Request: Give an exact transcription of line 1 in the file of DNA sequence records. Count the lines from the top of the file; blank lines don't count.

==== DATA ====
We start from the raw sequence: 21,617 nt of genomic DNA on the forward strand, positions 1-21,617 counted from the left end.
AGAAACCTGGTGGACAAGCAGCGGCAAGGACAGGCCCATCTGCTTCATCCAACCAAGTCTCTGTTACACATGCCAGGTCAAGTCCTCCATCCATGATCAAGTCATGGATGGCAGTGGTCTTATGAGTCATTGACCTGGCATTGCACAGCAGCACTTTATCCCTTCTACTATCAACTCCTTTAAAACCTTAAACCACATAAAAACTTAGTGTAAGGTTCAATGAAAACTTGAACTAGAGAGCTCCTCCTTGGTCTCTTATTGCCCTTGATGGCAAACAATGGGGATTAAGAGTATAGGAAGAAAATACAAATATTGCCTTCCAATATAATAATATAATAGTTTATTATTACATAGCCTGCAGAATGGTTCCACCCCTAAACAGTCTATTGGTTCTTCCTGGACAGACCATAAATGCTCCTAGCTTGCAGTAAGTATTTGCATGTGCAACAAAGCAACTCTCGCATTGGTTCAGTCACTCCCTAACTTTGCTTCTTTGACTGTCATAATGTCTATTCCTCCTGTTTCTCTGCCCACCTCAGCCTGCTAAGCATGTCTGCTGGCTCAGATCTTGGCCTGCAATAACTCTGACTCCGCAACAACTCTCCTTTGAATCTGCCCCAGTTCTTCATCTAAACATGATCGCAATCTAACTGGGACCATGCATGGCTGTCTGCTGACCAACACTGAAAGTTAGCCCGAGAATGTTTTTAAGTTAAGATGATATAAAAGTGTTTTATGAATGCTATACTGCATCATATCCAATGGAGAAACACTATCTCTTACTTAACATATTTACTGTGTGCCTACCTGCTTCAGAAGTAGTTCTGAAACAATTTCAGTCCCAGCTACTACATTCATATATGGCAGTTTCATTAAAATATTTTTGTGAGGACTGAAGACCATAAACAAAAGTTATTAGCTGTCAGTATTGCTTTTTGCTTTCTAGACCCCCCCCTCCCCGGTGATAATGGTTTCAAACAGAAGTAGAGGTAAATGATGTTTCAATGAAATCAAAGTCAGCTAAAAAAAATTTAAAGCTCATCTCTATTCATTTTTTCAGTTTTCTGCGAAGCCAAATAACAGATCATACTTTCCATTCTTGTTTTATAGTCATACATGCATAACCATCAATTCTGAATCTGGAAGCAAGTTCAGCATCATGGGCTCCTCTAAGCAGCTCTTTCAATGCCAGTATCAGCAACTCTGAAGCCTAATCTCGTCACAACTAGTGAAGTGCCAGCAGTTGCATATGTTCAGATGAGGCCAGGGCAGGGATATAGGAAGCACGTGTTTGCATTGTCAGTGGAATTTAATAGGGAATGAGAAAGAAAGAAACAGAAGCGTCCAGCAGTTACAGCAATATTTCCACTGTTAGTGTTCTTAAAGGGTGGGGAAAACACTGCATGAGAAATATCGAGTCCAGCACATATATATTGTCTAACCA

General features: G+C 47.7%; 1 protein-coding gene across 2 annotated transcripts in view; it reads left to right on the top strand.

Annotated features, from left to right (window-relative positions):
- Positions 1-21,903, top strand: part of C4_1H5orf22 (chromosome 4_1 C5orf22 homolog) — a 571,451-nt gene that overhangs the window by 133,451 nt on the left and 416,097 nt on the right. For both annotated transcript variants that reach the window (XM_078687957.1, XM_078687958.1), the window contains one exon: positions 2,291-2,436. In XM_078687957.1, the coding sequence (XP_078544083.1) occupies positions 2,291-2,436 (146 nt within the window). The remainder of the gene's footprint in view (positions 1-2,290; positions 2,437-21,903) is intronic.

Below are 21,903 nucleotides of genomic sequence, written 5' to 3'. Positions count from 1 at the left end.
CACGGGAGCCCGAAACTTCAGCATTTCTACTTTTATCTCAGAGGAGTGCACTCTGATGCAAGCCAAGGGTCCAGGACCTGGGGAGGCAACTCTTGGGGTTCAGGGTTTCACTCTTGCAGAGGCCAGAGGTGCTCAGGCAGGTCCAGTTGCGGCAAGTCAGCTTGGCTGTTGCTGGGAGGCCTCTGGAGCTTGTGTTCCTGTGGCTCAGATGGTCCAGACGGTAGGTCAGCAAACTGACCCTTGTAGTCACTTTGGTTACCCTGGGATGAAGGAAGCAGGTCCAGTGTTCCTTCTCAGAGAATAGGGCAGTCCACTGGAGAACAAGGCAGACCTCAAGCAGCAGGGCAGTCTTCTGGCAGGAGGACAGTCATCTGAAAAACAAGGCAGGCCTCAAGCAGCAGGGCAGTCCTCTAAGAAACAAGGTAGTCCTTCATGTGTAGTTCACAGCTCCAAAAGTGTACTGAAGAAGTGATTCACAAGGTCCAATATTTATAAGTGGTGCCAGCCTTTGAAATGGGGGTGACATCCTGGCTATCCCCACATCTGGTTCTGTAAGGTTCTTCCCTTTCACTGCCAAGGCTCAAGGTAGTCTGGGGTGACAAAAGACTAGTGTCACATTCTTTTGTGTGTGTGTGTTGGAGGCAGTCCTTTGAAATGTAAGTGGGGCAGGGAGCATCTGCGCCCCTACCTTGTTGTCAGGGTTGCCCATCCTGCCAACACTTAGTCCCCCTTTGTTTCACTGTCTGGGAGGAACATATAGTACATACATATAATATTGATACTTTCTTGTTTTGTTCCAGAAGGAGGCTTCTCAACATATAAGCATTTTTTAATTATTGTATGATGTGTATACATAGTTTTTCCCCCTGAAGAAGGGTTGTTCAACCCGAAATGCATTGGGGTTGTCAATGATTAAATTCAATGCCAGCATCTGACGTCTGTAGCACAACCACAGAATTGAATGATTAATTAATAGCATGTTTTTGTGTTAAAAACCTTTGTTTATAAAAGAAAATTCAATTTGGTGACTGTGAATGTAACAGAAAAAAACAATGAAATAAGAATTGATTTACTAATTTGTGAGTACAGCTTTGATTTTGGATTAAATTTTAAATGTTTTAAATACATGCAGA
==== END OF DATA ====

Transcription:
We start from the raw sequence: 21,617 nt of genomic DNA on the forward strand, positions 1-21,617 counted from the left end.